895 Pison. A: dison. E is clearly correct about the name of the river, though A clearly reads dison.
898 Gihon. A: fison. Again E is correct about the name of the river. See explanatory note.
912 be. K, E have properly inserted the be, which is missing in A.
927 were. A: weren. I have accepted E's emendation, which is grammatically possible and repairs the rhyme with line 930.
930 While. A: Whise. K, E's emendation makes sense, and some alteration is clearly necessary.
938 Paradis. A: parabis; K, E paradis is obviously necessary; K does not indicate that this is a change from A.
956 K, E read A: Bothe auen and a morwe. K leaves auen as a variant of of even. E changes to: Bothe an euen and a morwe.
970 sede. Second e inserted above the line in A.
988 celestien. Corrected from celestian in A.
993 may. Corrected from mar in A.
1016 Is. Corrected from þis in A.
1018 other. Corrected from oner in A.
1044 midnerd. So A. K incorrectly reads miduerd. The word in A is a derivative of Old English middangeard (MED). It seems to refer to the extra-paradisal world.
1058-70 These lines are lost in A. E: "The excision of the miniature at the head of 'The deputisoun bituen the bodi and the soule' has caused the loss of most of thirteen lines." The miniature was on fol. 31v. The initial th (Þ) of line 1058 is legible, as are the upper parts of have don s in this line. The K, E reading of the whole line is from Laing and Turnbull's early transcription (1837). The initial letters are legible in succeeding lines: 1059 s, 1060 o, and 1070 b. Laing and Turnbull were apparently able also to see initial letters at lines 1061: h; 1062: a; and 1069: Þ.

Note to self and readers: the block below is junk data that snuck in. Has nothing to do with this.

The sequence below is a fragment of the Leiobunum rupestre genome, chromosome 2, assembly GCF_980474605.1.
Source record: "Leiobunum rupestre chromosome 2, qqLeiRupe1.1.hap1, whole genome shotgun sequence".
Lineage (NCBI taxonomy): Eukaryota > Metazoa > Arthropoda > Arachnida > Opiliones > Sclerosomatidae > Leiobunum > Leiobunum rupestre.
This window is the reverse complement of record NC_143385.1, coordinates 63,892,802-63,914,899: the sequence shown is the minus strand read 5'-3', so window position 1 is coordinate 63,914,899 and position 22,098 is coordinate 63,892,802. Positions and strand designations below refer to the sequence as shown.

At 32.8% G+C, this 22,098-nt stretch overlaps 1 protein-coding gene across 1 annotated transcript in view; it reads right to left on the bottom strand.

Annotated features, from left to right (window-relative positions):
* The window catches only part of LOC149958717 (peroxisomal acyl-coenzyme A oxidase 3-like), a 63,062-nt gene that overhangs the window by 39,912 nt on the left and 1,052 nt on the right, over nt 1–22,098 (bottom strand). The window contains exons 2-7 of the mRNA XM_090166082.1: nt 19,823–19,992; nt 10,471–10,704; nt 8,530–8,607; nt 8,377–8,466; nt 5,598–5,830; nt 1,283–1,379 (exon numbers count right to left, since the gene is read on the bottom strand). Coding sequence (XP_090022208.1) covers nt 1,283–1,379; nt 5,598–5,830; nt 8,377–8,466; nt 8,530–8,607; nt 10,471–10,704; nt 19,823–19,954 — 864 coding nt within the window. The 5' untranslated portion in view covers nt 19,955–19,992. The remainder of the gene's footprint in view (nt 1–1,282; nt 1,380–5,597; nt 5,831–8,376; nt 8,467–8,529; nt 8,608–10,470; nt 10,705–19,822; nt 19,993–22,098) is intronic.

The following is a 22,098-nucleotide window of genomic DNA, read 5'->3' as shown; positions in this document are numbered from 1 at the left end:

1180 sethen. A: seþþen. See textual note to line 552.
by: Edward E. Foster (Editor)
. . . . . . . . . . . . . . . . . . . . . . .
. . . . . . . . . . . . . . . . . . . . . . .
And lived in dedeli sinne.
Seyn Patrike hadde rewthe
Of hir misbileve and untrewthe,
That thai weren inne.
Oft he proved sarmoun to make,
That thai schuld to God take
And do after his rede.
Thai were fulfild of felonie;
Thai no held it bot ribaudie
Of nothing that he sede.
And al thai seyd commounliche,